Oil prices slid yesterday to their lowest in almost six years, depressing energy shares but cheering those investors who focused on stocks seen as likely to benefit from cheaper fuel costs.
The dollar hit its weakest in a month against the safe-haven yen.
Copper, whose price is linked to global growth prospects, fell to its lowest since 2009 as risk appetite waned.
Brent crude fell as low as $45.23 a barrel, down more than 4% on the day and extending Monday’s 5.3% fall in the benchmark oil price.
The rout – oil prices have fallen 60% since June – continued despite data showing Chinese imports of crude surged to a record 7.15-million barrels a day last month.
The fall hit shares in the oil-producing Gulf and in Japan after the energy sector helped push US stocks lower on Monday.
“Investors are bracing for some serious damage in the energy sector’s fourth-quarter earnings, and with oil dropping further this month, the outlook for revenue and profit looks grim,” Saxo Bank trader Andrea Tueni said.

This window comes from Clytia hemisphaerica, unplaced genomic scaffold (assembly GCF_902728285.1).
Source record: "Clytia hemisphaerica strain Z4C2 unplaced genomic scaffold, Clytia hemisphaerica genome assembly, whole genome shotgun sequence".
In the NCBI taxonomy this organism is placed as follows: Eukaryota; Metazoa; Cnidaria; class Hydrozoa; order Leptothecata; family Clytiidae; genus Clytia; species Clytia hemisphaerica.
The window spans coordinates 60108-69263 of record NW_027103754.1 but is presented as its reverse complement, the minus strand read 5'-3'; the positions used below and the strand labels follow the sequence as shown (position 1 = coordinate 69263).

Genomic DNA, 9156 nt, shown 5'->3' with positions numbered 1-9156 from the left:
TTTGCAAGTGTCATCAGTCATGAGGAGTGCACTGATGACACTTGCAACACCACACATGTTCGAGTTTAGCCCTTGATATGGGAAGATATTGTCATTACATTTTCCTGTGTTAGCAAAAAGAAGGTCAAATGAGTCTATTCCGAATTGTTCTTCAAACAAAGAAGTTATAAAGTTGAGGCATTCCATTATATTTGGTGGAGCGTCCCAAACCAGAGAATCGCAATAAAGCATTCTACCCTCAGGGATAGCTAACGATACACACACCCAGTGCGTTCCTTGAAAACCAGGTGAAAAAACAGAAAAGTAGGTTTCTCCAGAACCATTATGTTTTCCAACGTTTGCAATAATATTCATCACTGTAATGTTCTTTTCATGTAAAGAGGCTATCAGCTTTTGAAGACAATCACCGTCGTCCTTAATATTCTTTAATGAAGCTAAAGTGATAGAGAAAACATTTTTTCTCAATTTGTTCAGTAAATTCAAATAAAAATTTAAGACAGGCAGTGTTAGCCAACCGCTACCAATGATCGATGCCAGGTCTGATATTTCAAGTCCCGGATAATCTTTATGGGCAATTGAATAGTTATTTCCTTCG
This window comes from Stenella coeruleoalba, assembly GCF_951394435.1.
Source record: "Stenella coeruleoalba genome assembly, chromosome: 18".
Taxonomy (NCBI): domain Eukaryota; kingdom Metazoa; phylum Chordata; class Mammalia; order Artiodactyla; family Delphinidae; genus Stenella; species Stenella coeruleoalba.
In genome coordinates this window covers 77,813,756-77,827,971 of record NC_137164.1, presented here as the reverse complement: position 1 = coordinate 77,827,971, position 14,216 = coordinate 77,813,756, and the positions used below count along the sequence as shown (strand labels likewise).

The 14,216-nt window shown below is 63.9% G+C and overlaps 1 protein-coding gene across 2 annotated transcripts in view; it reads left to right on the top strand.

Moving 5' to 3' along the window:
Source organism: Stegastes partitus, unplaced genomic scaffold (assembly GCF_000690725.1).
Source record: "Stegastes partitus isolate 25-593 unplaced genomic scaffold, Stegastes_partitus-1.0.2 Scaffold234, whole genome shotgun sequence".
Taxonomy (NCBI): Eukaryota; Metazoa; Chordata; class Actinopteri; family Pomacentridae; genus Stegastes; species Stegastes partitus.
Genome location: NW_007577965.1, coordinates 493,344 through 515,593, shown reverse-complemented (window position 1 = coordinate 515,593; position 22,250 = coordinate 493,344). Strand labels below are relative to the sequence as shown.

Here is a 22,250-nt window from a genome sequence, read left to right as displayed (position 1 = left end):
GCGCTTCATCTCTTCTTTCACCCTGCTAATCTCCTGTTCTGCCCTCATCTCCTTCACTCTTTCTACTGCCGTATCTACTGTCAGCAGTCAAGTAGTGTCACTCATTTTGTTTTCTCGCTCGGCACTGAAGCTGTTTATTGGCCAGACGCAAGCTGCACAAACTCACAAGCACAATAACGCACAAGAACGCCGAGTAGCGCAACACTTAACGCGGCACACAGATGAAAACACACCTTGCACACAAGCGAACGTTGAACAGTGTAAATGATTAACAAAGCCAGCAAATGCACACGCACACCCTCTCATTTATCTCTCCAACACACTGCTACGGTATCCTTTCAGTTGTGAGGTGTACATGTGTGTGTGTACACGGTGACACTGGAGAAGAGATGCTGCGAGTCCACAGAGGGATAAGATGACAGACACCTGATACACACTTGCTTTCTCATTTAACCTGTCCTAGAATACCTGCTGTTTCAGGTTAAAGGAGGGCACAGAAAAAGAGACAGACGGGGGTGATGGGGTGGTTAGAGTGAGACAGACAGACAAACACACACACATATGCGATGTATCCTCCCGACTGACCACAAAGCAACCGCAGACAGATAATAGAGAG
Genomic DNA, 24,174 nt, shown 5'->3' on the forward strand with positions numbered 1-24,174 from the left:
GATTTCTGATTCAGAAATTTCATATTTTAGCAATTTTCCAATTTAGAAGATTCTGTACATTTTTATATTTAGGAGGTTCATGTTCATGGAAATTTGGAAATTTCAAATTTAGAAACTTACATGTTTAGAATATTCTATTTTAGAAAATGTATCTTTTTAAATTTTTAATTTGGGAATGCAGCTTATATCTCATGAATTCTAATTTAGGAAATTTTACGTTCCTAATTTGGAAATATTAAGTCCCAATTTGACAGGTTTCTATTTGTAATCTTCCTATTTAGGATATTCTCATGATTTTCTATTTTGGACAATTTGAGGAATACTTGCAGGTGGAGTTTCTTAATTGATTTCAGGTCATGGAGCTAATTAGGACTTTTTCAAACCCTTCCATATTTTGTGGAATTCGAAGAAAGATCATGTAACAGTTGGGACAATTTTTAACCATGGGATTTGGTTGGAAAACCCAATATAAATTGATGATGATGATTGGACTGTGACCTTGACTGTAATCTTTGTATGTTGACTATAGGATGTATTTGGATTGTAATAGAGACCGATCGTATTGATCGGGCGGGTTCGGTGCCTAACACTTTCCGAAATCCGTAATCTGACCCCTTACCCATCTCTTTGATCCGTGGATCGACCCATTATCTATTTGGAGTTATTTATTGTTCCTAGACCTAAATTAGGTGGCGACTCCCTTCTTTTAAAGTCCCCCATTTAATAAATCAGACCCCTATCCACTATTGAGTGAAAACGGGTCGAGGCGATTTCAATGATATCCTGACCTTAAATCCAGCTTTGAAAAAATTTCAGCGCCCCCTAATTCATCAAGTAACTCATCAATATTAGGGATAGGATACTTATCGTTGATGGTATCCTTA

“Even though in the long term it’s good news for a lot of sectors and the economy overall, the speed at which oil is going down is spooking the market.”
In a sign that oil’s slide, which economists fear could lead to a deflationary spiral, is not all bad news, metals company Alcoa reported late on Monday a higher than expected fourth-quarter profit, partly due to lower energy costs.
European shares opened lower, with energy shares, such as Total falling, but trading was choppy. The pan-European FTSEurofirst 300 index was last up 0.1%.
MSCI’s main index of Asia-Pacific shares, excluding Japan was up 0.3%, though Tokyo’s Nikkei 225 index closed down 0.6%. Tokyo’s fall reflected concern about the slide in oil prices.